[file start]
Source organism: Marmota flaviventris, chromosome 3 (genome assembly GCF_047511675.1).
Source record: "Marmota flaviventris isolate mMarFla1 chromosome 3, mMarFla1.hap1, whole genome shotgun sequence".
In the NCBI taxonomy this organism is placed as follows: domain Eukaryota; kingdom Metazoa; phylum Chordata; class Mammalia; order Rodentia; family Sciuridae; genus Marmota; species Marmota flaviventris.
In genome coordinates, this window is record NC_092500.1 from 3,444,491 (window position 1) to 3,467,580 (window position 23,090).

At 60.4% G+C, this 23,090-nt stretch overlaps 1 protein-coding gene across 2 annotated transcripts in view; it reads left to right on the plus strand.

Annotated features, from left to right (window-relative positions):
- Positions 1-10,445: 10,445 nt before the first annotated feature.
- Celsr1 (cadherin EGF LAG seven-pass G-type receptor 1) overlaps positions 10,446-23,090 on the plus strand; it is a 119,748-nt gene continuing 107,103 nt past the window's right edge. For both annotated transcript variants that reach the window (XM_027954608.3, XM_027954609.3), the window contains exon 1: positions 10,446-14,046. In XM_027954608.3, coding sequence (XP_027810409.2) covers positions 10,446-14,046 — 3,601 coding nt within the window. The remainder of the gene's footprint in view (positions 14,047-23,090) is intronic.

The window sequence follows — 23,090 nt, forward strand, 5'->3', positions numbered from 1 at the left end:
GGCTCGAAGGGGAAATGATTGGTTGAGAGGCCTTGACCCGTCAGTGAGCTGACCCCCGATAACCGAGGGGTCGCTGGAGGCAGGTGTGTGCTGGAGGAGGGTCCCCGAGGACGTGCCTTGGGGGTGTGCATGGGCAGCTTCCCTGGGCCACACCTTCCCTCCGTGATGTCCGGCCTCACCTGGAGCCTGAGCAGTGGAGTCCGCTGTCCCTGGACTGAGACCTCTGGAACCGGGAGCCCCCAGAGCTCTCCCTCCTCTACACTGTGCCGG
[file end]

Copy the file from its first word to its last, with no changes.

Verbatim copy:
Source organism: Marmota flaviventris, chromosome 3 (genome assembly GCF_047511675.1).
Source record: "Marmota flaviventris isolate mMarFla1 chromosome 3, mMarFla1.hap1, whole genome shotgun sequence".
In the NCBI taxonomy this organism is placed as follows: domain Eukaryota; kingdom Metazoa; phylum Chordata; class Mammalia; order Rodentia; family Sciuridae; genus Marmota; species Marmota flaviventris.
In genome coordinates, this window is record NC_092500.1 from 3,444,491 (window position 1) to 3,467,580 (window position 23,090).

At 60.4% G+C, this 23,090-nt stretch overlaps 1 protein-coding gene across 2 annotated transcripts in view; it reads left to right on the plus strand.

Annotated features, from left to right (window-relative positions):
- Positions 1-10,445: 10,445 nt before the first annotated feature.
- Celsr1 (cadherin EGF LAG seven-pass G-type receptor 1) overlaps positions 10,446-23,090 on the plus strand; it is a 119,748-nt gene continuing 107,103 nt past the window's right edge. For both annotated transcript variants that reach the window (XM_027954608.3, XM_027954609.3), the window contains exon 1: positions 10,446-14,046. In XM_027954608.3, coding sequence (XP_027810409.2) covers positions 10,446-14,046 — 3,601 coding nt within the window. The remainder of the gene's footprint in view (positions 14,047-23,090) is intronic.

The window sequence follows — 23,090 nt, forward strand, 5'->3', positions numbered from 1 at the left end:
GGCTCGAAGGGGAAATGATTGGTTGAGAGGCCTTGACCCGTCAGTGAGCTGACCCCCGATAACCGAGGGGTCGCTGGAGGCAGGTGTGTGCTGGAGGAGGGTCCCCGAGGACGTGCCTTGGGGGTGTGCATGGGCAGCTTCCCTGGGCCACACCTTCCCTCCGTGATGTCCGGCCTCACCTGGAGCCTGAGCAGTGGAGTCCGCTGTCCCTGGACTGAGACCTCTGGAACCGGGAGCCCCCAGAGCTCTCCCTCCTCTACACTGTGCCGG